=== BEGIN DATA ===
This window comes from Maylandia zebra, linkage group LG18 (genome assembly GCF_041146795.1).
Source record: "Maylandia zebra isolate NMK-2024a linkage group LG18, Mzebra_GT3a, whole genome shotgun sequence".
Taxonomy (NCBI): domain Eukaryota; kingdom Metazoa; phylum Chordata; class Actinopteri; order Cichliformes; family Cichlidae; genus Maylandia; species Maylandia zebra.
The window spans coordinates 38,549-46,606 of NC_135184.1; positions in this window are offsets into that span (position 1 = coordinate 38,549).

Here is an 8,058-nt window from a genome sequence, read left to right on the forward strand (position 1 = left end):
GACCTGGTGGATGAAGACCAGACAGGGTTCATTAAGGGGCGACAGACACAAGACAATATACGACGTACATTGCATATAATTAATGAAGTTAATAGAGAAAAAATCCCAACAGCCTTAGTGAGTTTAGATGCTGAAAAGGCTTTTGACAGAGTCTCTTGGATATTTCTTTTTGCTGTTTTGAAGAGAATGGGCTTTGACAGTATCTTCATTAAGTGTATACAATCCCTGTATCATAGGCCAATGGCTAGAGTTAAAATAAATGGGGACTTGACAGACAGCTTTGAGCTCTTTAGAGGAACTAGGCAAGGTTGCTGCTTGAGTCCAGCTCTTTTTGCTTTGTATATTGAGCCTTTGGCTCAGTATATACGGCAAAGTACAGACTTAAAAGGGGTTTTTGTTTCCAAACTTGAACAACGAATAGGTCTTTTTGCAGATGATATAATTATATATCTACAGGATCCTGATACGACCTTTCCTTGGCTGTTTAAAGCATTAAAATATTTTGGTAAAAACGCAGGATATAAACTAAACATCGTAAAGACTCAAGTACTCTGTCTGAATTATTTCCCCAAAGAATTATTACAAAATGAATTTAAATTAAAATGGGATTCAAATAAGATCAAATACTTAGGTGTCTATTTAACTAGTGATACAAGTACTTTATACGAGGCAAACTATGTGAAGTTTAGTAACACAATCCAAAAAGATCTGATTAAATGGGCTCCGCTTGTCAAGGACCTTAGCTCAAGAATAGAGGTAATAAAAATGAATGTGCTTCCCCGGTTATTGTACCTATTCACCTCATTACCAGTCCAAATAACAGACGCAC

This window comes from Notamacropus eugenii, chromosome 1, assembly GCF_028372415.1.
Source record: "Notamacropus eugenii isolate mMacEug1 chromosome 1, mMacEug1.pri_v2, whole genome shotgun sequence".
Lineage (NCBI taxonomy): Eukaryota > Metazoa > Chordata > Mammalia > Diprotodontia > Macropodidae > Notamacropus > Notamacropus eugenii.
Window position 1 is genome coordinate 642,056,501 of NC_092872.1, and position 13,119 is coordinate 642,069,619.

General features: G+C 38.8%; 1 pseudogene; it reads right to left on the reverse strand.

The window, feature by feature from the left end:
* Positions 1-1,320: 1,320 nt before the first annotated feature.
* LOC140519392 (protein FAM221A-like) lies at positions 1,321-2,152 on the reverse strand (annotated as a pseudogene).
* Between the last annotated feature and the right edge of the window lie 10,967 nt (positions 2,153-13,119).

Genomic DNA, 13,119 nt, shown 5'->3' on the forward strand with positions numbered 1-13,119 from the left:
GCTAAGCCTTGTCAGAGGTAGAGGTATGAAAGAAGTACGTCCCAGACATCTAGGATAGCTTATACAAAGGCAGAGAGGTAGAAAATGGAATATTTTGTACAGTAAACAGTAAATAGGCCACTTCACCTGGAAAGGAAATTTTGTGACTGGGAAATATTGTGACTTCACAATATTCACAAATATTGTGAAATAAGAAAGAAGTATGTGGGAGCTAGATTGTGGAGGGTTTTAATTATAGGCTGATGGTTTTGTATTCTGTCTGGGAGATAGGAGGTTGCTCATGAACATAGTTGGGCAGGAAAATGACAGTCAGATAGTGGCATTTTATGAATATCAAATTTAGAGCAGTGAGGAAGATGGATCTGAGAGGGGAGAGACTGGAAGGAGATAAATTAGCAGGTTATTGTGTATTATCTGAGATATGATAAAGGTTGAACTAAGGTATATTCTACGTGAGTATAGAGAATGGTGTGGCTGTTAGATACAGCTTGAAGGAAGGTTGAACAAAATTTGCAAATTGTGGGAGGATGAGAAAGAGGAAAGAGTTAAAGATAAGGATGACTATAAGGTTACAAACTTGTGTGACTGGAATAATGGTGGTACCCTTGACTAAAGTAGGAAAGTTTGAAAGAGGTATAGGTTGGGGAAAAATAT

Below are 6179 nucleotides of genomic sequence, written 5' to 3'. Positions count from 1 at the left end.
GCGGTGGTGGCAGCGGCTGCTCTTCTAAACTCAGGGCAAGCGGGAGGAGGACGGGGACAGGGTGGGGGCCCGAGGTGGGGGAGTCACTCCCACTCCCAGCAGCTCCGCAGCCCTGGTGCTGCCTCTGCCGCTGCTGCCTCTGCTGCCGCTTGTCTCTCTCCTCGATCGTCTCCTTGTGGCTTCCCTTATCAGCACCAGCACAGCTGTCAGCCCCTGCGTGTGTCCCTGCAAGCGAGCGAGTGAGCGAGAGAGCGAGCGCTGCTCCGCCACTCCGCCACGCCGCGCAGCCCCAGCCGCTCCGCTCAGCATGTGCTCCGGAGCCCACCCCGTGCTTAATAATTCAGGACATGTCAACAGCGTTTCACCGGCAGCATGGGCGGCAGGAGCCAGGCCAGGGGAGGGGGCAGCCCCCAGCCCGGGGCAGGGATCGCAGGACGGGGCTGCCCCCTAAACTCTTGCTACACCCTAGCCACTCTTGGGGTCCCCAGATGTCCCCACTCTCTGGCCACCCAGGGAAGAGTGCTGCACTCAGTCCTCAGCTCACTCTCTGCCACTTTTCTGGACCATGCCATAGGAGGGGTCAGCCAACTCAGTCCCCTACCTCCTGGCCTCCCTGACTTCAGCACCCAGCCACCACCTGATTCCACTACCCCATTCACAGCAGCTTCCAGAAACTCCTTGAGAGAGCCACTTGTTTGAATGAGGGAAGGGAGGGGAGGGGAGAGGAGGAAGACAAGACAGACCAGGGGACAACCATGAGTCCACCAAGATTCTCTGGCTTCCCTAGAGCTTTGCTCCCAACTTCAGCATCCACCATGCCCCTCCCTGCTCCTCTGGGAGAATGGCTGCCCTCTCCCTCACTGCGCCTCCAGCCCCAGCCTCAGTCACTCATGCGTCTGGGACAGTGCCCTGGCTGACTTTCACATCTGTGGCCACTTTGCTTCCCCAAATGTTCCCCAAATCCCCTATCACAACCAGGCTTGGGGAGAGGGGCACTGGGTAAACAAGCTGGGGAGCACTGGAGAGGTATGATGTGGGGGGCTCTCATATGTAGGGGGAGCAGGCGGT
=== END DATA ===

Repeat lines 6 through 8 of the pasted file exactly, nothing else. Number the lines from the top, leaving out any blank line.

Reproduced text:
GACCTGGTGGATGAAGACCAGACAGGGTTCATTAAGGGGCGACAGACACAAGACAATATACGACGTACATTGCATATAATTAATGAAGTTAATAGAGAAAAAATCCCAACAGCCTTAGTGAGTTTAGATGCTGAAAAGGCTTTTGACAGAGTCTCTTGGATATTTCTTTTTGCTGTTTTGAAGAGAATGGGCTTTGACAGTATCTTCATTAAGTGTATACAATCCCTGTATCATAGGCCAATGGCTAGAGTTAAAATAAATGGGGACTTGACAGACAGCTTTGAGCTCTTTAGAGGAACTAGGCAAGGTTGCTGCTTGAGTCCAGCTCTTTTTGCTTTGTATATTGAGCCTTTGGCTCAGTATATACGGCAAAGTACAGACTTAAAAGGGGTTTTTGTTTCCAAACTTGAACAACGAATAGGTCTTTTTGCAGATGATATAATTATATATCTACAGGATCCTGATACGACCTTTCCTTGGCTGTTTAAAGCATTAAAATATTTTGGTAAAAACGCAGGATATAAACTAAACATCGTAAAGACTCAAGTACTCTGTCTGAATTATTTCCCCAAAGAATTATTACAAAATGAATTTAAATTAAAATGGGATTCAAATAAGATCAAATACTTAGGTGTCTATTTAACTAGTGATACAAGTACTTTATACGAGGCAAACTATGTGAAGTTTAGTAACACAATCCAAAAAGATCTGATTAAATGGGCTCCGCTTGTCAAGGACCTTAGCTCAAGAATAGAGGTAATAAAAATGAATGTGCTTCCCCGGTTATTGTACCTATTCACCTCATTACCAGTCCAAATAACAGACGCAC

This window comes from Notamacropus eugenii, chromosome 1, assembly GCF_028372415.1.
Source record: "Notamacropus eugenii isolate mMacEug1 chromosome 1, mMacEug1.pri_v2, whole genome shotgun sequence".